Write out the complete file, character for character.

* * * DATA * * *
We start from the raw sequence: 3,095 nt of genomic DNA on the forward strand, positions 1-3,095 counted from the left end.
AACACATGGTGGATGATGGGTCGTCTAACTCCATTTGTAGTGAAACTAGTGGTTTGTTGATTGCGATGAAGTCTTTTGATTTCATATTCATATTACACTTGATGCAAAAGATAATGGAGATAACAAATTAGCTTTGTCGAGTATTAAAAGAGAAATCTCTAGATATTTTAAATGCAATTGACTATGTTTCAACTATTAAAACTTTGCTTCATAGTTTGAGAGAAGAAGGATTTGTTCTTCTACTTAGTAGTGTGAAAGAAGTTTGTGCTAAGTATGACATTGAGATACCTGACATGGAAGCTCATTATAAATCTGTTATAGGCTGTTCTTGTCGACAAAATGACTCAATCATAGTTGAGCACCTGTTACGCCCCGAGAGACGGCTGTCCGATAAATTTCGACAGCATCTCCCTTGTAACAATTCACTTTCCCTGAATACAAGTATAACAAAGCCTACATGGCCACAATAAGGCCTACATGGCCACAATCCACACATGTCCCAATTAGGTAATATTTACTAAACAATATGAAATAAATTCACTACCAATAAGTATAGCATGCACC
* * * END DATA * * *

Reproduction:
We start from the raw sequence: 3,095 nt of genomic DNA on the forward strand, positions 1-3,095 counted from the left end.
AACACATGGTGGATGATGGGTCGTCTAACTCCATTTGTAGTGAAACTAGTGGTTTGTTGATTGCGATGAAGTCTTTTGATTTCATATTCATATTACACTTGATGCAAAAGATAATGGAGATAACAAATTAGCTTTGTCGAGTATTAAAAGAGAAATCTCTAGATATTTTAAATGCAATTGACTATGTTTCAACTATTAAAACTTTGCTTCATAGTTTGAGAGAAGAAGGATTTGTTCTTCTACTTAGTAGTGTGAAAGAAGTTTGTGCTAAGTATGACATTGAGATACCTGACATGGAAGCTCATTATAAATCTGTTATAGGCTGTTCTTGTCGACAAAATGACTCAATCATAGTTGAGCACCTGTTACGCCCCGAGAGACGGCTGTCCGATAAATTTCGACAGCATCTCCCTTGTAACAATTCACTTTCCCTGAATACAAGTATAACAAAGCCTACATGGCCACAATAAGGCCTACATGGCCACAATCCACACATGTCCCAATTAGGTAATATTTACTAAACAATATGAAATAAATTCACTACCAATAAGTATAGCATGCACC